A selection of references, training, and videos have been compiled below to assist those in human services in understanding how to prevent, prepare for, and respond to an active assailant incident. Human Services professionals are encouraged to utilize these resources as a starting point for discussion and protocol development to fit their organization’s needs.
Support Services for Mass Casualty Incidents: Guidance & Best Practices
The AAIWG’s Emergency People Search and Recovery Subcommittee developed this Support Services for Mass Casualty Incidents: Guidance and Best Practices to identify best practices, resources, and operational considerations relevant to emergency people search and recovery activities.
Active Shooter Awareness Guide – Access and Functional Needs
Developed by California Office of Emergency Services, this document provides guidance on planning for the unique needs of people with access and functional needs while developing active assailant plans.
Training video and web-based training course created because life-threatening emergencies can happen fast, and emergency responders aren’t always nearby. These injuries can require immediate action to prevent an injured person from dying, so those nearest to someone are best positioned to provide first care.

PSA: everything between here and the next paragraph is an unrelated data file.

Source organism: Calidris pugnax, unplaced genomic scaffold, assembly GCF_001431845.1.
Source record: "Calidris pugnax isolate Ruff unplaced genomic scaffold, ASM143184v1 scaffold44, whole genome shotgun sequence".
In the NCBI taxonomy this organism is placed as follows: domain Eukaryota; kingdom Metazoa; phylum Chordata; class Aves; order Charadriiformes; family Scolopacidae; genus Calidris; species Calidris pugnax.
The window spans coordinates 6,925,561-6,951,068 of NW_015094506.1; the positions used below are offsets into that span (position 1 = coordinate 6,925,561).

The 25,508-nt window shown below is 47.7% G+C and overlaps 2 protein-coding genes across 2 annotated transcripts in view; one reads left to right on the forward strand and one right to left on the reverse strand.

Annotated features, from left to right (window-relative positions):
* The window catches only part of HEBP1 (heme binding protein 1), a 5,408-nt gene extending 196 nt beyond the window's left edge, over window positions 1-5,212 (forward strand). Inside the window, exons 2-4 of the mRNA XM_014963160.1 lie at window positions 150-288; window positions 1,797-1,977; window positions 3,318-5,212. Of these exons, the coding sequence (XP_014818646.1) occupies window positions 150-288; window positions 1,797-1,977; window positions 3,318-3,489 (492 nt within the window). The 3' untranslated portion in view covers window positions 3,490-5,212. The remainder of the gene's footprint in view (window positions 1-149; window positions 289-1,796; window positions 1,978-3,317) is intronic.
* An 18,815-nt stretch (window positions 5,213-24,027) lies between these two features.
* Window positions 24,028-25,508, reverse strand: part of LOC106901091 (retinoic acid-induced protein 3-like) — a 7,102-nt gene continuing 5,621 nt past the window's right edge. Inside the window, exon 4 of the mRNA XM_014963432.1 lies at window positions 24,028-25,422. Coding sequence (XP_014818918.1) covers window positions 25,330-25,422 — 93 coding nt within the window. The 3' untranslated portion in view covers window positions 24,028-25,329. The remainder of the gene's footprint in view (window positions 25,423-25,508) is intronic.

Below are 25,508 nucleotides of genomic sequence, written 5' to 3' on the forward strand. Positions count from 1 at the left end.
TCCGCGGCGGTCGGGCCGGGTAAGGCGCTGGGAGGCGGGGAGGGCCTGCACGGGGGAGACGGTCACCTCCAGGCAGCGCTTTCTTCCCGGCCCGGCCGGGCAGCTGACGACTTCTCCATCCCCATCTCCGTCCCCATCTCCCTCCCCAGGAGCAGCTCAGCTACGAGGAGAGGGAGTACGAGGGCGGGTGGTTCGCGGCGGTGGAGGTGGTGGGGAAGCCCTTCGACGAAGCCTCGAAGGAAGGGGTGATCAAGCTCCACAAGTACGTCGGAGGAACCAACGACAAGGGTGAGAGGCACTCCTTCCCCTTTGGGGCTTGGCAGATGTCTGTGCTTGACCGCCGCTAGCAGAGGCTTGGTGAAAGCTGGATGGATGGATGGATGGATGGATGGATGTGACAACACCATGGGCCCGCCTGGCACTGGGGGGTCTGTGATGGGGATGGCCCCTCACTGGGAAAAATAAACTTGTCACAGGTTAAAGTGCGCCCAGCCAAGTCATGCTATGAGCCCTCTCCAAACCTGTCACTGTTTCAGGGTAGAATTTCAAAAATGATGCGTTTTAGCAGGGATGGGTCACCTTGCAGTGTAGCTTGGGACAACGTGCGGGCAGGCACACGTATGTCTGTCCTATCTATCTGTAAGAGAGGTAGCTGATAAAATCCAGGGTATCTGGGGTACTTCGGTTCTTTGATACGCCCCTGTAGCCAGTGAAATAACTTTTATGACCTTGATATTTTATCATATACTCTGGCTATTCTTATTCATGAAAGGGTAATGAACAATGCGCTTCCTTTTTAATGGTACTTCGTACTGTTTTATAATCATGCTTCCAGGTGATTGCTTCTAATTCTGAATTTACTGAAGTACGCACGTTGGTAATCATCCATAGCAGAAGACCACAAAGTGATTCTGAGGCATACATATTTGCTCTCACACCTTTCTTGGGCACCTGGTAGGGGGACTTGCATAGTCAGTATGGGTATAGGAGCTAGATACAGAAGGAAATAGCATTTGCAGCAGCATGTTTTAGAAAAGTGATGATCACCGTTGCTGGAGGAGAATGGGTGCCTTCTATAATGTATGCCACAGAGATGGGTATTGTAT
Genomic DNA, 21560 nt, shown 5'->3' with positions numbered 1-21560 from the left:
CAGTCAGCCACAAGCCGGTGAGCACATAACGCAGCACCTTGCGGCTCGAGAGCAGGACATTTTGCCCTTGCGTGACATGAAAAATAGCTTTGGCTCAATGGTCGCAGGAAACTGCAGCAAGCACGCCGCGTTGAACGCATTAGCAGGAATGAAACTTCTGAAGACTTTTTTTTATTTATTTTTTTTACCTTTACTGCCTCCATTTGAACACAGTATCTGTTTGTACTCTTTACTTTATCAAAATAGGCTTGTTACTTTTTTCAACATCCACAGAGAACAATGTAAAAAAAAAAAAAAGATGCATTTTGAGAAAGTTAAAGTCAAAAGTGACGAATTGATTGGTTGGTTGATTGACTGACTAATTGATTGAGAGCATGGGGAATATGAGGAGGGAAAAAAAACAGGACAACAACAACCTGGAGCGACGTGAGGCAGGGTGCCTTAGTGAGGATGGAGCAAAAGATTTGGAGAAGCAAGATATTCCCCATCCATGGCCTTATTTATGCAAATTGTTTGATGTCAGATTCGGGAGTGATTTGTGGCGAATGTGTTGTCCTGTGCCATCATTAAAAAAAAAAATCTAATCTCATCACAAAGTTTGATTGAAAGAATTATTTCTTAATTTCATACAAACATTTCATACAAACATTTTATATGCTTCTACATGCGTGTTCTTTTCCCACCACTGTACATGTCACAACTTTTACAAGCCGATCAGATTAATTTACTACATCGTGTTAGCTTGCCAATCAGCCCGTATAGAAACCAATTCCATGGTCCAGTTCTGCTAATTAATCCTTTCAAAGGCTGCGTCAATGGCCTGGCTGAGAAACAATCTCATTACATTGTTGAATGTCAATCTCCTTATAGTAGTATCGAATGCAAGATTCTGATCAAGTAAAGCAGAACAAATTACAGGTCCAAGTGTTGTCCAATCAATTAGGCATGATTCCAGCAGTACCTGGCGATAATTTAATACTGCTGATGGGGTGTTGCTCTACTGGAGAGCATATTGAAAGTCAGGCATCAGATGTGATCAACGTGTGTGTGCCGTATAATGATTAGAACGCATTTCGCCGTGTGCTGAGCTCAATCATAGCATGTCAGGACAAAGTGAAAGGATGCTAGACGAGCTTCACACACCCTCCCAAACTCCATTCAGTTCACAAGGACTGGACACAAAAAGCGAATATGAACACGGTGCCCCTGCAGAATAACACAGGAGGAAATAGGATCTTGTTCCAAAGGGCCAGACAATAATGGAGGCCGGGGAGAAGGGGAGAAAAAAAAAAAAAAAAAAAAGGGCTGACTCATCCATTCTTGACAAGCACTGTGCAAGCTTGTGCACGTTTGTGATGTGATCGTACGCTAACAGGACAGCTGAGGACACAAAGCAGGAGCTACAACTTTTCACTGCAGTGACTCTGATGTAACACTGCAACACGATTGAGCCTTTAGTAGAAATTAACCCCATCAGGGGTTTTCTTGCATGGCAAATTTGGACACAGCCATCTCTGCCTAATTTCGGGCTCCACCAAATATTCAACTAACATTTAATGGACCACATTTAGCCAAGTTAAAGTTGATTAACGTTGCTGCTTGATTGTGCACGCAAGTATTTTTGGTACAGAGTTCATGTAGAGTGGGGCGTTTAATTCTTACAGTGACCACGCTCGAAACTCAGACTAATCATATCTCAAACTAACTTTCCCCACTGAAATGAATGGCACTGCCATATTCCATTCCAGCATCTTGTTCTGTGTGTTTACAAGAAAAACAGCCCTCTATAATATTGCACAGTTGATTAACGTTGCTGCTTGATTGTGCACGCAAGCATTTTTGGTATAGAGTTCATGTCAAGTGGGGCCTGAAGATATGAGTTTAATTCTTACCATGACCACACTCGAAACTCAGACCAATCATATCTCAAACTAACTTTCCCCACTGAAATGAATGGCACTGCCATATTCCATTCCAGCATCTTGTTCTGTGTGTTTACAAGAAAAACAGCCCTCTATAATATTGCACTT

The InfraGard is a partnership between the FBI and members of the private sector. The program provides a vehicle for seamless public-private collaboration with government that expedites the timely exchange of information and promotes mutual learning opportunities relevant to the protection of critical infrastructure.
One of the best ways to increase a person’s likelihood of survival when severely injured during active assailant incident is to quickly stop severe bleeding. Coworkers can provide initial life-saving measures. The Stop the Bleed® site provides resources on how to organize an in-person training, life-saving strategies and posters, instructional videos, and aid kits to place in common areas.
The Civilian Response to Active Shooter Events (CRASE) course, designed and built on the Avoid, Deny, Defend (ADD) strategy developed by ALERRT in 2004, provides strategies, guidance, and a proven plan for surviving an active shooter event.